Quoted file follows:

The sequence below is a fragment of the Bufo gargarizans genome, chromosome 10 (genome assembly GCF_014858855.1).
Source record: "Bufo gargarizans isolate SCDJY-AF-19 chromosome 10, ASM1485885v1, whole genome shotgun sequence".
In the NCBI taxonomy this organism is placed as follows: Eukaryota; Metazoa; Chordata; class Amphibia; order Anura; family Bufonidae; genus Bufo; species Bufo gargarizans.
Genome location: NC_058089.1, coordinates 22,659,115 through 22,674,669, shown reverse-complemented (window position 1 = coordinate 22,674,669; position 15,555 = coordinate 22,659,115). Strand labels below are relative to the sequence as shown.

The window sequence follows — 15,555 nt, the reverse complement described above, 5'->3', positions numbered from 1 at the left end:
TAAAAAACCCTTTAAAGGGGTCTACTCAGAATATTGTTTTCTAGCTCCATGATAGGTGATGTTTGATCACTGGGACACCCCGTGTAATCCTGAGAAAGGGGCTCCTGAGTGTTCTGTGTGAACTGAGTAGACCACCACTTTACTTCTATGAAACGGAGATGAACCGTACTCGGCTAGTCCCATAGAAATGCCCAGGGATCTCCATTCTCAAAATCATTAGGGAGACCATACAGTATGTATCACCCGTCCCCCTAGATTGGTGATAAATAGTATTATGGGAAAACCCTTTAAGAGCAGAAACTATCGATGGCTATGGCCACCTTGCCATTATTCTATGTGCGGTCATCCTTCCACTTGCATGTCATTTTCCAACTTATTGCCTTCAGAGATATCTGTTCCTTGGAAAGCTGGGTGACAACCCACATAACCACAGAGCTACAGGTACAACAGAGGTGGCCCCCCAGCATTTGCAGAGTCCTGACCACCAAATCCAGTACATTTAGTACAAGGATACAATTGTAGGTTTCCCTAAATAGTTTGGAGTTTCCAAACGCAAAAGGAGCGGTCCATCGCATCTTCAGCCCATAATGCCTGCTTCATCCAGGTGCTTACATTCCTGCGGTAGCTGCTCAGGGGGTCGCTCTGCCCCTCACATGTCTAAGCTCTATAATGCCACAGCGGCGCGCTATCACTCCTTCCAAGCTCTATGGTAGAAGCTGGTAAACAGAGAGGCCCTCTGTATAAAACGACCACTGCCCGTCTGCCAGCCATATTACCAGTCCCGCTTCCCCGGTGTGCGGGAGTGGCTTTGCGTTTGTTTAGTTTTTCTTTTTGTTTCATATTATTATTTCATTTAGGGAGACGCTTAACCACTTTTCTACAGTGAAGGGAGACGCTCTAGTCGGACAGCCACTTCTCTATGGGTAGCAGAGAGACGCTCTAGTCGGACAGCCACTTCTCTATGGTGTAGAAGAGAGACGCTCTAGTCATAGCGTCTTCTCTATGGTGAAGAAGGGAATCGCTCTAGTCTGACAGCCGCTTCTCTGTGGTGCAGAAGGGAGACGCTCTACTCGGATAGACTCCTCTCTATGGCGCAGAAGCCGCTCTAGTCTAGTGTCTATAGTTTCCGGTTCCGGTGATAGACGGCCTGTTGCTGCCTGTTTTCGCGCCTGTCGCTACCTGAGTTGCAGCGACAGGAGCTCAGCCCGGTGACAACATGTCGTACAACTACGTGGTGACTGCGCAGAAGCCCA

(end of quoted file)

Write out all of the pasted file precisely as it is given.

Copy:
The sequence below is a fragment of the Bufo gargarizans genome, chromosome 10 (genome assembly GCF_014858855.1).
Source record: "Bufo gargarizans isolate SCDJY-AF-19 chromosome 10, ASM1485885v1, whole genome shotgun sequence".
In the NCBI taxonomy this organism is placed as follows: Eukaryota; Metazoa; Chordata; class Amphibia; order Anura; family Bufonidae; genus Bufo; species Bufo gargarizans.
Genome location: NC_058089.1, coordinates 22,659,115 through 22,674,669, shown reverse-complemented (window position 1 = coordinate 22,674,669; position 15,555 = coordinate 22,659,115). Strand labels below are relative to the sequence as shown.

The window sequence follows — 15,555 nt, the reverse complement described above, 5'->3', positions numbered from 1 at the left end:
TAAAAAACCCTTTAAAGGGGTCTACTCAGAATATTGTTTTCTAGCTCCATGATAGGTGATGTTTGATCACTGGGACACCCCGTGTAATCCTGAGAAAGGGGCTCCTGAGTGTTCTGTGTGAACTGAGTAGACCACCACTTTACTTCTATGAAACGGAGATGAACCGTACTCGGCTAGTCCCATAGAAATGCCCAGGGATCTCCATTCTCAAAATCATTAGGGAGACCATACAGTATGTATCACCCGTCCCCCTAGATTGGTGATAAATAGTATTATGGGAAAACCCTTTAAGAGCAGAAACTATCGATGGCTATGGCCACCTTGCCATTATTCTATGTGCGGTCATCCTTCCACTTGCATGTCATTTTCCAACTTATTGCCTTCAGAGATATCTGTTCCTTGGAAAGCTGGGTGACAACCCACATAACCACAGAGCTACAGGTACAACAGAGGTGGCCCCCCAGCATTTGCAGAGTCCTGACCACCAAATCCAGTACATTTAGTACAAGGATACAATTGTAGGTTTCCCTAAATAGTTTGGAGTTTCCAAACGCAAAAGGAGCGGTCCATCGCATCTTCAGCCCATAATGCCTGCTTCATCCAGGTGCTTACATTCCTGCGGTAGCTGCTCAGGGGGTCGCTCTGCCCCTCACATGTCTAAGCTCTATAATGCCACAGCGGCGCGCTATCACTCCTTCCAAGCTCTATGGTAGAAGCTGGTAAACAGAGAGGCCCTCTGTATAAAACGACCACTGCCCGTCTGCCAGCCATATTACCAGTCCCGCTTCCCCGGTGTGCGGGAGTGGCTTTGCGTTTGTTTAGTTTTTCTTTTTGTTTCATATTATTATTTCATTTAGGGAGACGCTTAACCACTTTTCTACAGTGAAGGGAGACGCTCTAGTCGGACAGCCACTTCTCTATGGGTAGCAGAGAGACGCTCTAGTCGGACAGCCACTTCTCTATGGTGTAGAAGAGAGACGCTCTAGTCATAGCGTCTTCTCTATGGTGAAGAAGGGAATCGCTCTAGTCTGACAGCCGCTTCTCTGTGGTGCAGAAGGGAGACGCTCTACTCGGATAGACTCCTCTCTATGGCGCAGAAGCCGCTCTAGTCTAGTGTCTATAGTTTCCGGTTCCGGTGATAGACGGCCTGTTGCTGCCTGTTTTCGCGCCTGTCGCTACCTGAGTTGCAGCGACAGGAGCTCAGCCCGGTGACAACATGTCGTACAACTACGTGGTGACTGCGCAGAAGCCCA